Welcome to Smugglivus 2013! Throughout this month, we will have daily guests – authors and bloggers alike – looking back at their favorite reads of 2013, and looking forward to events and upcoming books in 2014.
Who: Rachel Bach, author of the recently debuted military SciFi series starting with Fortune’s Pawn (we really liked it, precious) as well as of the Eli Monpress series under the name Rachel Aaron.
Give a warm welcome to Rachel, folks
“Don’t take this the wrong way, Professor McGonagall, but what sort of crazy children are you used to dealing with?”
“Gryffindors,” spat Professor McGonagall, the word carrying a freight of bitterness and despair that fell like an eternal curse on all youthful heroism and high spirits.
– Eliezer Yudkowsky, Harry Potter and the Methods of Rationality
I like to think of myself as a very egalitarian reader. This is a relatively new development. As a teen, I was a hideous snob more concerned with what everyone else thought of the book in my hand than whether or not I was actually enjoying it.
The decision to place my intellectual image above my love of reading was dumb in the way only teenage hubris can be. I missed out on a lot of really awesome books that probably would have made my depresso High School years much better. For example, and most notable for this particular post, I didn’t read the Harry Potter series until my early 20s, and I haven’t stopped kicking myself since.
It’s not that I didn’t enjoy the HP books when I did eventually read them. Once I discovered the awesome and got caught up, I bought the remaining books at midnight on release day and read them in a frenzy just like the rest of the world. Those frantic midnight reading sessions were some of the most fun I’ve ever had with books, but I still wish I’d gotten into HP sooner, because I think I would have enjoyed the story a lot more if I’d been young enough to take the text as written.
The problem with reading books meant for children as an adult is that your adult mind keeps getting in the way of the wonder. I wish I could have just accepted the Wizarding World with the unquestioning excitement that I accepted Narnia or Pern, but by the time I picked up HP, though, it was too late for that. I still enjoyed the books enormously, but I could never shut up the voice that pointed out all the ways Harry’s journey would have been easier with, say, access to phones. Or a gun. Or word processing programs. Or modern banking with interest bearing accounts.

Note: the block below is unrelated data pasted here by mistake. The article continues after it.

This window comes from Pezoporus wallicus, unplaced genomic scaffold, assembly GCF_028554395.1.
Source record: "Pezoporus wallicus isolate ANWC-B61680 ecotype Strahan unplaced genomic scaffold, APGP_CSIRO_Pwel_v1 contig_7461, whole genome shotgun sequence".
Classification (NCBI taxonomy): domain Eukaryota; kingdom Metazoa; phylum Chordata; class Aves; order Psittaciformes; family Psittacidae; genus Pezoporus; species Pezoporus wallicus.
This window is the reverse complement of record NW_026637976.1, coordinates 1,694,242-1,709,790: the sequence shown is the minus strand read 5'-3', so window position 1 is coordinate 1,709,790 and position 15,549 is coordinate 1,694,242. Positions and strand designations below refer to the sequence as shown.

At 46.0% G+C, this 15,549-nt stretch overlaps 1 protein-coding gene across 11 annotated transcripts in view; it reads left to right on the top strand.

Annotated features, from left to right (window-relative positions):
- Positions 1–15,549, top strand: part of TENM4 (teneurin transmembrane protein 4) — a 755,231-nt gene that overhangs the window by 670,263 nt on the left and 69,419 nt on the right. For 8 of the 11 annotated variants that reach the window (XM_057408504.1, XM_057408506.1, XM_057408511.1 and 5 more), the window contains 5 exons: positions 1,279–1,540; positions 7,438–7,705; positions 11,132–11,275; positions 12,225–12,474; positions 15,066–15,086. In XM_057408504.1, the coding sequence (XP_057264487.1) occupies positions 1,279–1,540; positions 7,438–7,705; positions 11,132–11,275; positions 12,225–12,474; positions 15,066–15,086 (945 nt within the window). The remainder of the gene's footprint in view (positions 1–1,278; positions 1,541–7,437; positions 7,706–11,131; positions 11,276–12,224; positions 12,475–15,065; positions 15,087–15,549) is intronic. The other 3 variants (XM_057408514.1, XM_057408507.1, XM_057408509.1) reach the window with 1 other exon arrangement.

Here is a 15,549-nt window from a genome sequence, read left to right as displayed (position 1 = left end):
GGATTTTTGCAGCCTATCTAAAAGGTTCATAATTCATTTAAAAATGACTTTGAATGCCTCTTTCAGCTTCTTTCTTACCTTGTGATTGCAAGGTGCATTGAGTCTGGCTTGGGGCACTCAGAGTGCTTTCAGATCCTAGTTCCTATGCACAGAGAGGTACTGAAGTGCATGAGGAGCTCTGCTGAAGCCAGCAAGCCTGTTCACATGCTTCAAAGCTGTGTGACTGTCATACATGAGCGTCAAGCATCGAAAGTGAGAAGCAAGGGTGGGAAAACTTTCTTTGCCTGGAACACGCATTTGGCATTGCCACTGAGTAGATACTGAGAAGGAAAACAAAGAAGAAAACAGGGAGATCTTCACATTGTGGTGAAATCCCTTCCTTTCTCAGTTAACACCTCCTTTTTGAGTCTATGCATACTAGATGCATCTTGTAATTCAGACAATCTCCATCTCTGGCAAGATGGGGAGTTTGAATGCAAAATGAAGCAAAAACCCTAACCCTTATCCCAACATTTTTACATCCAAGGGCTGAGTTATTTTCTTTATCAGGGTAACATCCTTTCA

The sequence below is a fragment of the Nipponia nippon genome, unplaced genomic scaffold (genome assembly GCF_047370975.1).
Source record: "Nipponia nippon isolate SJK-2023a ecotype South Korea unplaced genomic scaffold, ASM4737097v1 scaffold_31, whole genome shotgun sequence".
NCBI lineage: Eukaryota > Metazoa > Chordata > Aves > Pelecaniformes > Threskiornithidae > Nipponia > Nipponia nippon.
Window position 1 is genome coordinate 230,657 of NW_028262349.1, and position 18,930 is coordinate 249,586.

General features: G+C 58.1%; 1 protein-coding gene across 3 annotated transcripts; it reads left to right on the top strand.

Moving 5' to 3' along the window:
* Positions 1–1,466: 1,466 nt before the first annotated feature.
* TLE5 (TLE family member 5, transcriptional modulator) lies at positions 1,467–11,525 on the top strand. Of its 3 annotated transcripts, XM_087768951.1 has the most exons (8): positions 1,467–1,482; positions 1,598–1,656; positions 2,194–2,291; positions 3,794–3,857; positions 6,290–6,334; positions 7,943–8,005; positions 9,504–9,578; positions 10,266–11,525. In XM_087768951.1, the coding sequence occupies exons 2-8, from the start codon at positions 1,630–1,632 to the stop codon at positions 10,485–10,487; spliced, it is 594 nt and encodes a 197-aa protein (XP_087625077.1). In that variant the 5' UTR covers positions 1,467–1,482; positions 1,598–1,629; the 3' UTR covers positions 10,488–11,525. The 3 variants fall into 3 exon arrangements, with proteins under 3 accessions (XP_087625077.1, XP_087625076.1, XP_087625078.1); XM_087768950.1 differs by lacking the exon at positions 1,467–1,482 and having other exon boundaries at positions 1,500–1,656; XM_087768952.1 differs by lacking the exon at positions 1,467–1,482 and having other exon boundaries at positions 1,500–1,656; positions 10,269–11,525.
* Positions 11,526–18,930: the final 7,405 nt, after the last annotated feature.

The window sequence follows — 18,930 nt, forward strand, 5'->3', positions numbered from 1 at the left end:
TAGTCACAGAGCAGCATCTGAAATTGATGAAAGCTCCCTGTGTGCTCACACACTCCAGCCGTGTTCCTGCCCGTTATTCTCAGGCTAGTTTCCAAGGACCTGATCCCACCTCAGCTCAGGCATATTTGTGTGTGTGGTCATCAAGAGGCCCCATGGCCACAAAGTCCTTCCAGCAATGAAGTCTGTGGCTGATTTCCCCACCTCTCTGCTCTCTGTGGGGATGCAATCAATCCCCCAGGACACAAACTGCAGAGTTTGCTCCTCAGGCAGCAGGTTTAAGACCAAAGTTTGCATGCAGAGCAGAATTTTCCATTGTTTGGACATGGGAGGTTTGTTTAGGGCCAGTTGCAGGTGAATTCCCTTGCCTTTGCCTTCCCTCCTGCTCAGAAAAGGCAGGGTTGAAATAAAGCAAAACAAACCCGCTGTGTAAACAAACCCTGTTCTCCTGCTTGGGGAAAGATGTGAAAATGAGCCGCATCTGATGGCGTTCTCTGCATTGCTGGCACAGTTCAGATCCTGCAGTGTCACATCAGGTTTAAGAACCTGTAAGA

Despite my best efforts to push this stuff to the side and just go with the story, it bugged me to no end. I mean, Hogwarts is supposed to be this super magical academy that prepares students for life in the wizarding world, but everything we see presents it as a vocational school with no liberal arts, math, or science curriculum what-so-ever. It’s like all of human accomplishment—mathematics, physics, literature, biology, landing on the freaking moon—gets glossed over as “muggle stuff.” If it was just Slytherins ignoring muggle discoveries, that’d be one thing, but everyone in the books is guilty of this to some extent. Even Hermione, who’s brilliant and grew up in the muggle world, never really uses her understanding of modern technology like she could have, and as much as I loved being in the world of Harry Potter, a part of me never could buy it.